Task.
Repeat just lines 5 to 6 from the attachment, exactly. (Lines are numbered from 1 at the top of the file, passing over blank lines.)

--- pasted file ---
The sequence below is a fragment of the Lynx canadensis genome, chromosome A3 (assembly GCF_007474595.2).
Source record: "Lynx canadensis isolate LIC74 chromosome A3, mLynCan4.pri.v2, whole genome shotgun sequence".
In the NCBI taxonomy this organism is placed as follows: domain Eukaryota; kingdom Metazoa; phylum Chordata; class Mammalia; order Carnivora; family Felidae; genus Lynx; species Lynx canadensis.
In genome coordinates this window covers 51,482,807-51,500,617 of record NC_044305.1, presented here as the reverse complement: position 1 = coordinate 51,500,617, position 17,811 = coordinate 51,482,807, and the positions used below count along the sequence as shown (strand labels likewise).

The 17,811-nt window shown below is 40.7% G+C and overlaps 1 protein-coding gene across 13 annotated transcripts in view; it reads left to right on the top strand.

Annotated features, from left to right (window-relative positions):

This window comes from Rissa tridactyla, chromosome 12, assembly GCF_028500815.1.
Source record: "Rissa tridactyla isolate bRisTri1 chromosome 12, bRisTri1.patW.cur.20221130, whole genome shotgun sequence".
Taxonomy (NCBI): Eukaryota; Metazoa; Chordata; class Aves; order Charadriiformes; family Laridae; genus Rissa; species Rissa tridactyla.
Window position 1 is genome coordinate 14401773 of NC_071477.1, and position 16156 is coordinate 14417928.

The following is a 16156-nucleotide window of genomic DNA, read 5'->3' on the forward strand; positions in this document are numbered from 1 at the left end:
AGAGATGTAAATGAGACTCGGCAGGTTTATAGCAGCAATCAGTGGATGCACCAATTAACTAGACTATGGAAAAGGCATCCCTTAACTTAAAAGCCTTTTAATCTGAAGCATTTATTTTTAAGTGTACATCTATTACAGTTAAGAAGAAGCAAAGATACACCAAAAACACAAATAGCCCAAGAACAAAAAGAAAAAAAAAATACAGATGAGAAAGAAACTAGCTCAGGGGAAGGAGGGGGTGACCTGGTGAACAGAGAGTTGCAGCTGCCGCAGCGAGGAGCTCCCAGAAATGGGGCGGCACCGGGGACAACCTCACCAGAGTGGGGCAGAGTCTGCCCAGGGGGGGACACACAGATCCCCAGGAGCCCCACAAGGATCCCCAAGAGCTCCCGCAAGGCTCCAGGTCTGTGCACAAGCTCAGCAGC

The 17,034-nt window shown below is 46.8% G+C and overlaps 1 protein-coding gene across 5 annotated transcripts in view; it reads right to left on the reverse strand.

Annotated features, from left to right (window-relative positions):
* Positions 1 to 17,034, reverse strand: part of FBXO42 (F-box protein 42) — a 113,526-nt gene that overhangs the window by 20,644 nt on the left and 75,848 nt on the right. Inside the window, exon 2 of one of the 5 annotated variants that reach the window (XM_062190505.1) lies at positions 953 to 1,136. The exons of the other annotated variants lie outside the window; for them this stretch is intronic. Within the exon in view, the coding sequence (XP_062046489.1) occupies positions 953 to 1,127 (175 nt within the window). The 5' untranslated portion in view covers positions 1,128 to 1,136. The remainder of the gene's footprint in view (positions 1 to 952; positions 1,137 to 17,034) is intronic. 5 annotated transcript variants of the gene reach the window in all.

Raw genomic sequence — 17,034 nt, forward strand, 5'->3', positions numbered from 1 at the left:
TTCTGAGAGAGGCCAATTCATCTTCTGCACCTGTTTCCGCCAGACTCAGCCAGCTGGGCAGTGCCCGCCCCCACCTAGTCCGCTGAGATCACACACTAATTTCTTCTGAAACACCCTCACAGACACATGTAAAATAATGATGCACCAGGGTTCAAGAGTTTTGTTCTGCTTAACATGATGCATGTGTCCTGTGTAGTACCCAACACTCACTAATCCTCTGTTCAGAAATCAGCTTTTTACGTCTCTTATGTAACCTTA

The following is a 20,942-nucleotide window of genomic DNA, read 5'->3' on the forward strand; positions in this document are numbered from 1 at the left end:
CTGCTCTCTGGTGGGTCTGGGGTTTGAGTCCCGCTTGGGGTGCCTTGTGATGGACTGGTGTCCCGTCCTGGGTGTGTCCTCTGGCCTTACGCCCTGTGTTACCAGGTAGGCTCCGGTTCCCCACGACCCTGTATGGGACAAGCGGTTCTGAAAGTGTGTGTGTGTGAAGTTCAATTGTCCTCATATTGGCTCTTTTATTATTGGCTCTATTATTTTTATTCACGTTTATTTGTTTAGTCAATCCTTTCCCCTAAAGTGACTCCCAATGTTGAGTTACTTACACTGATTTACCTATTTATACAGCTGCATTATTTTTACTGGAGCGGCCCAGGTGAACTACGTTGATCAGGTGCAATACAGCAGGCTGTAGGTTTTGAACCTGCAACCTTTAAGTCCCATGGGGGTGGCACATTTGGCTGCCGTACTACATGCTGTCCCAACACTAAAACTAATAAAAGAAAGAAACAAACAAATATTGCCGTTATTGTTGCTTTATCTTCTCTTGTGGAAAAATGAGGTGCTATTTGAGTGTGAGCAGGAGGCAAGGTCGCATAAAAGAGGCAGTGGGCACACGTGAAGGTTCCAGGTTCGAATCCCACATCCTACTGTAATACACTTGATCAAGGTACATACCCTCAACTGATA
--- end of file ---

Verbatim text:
The 17,811-nt window shown below is 40.7% G+C and overlaps 1 protein-coding gene across 13 annotated transcripts in view; it reads left to right on the top strand.

Annotated features, from left to right (window-relative positions):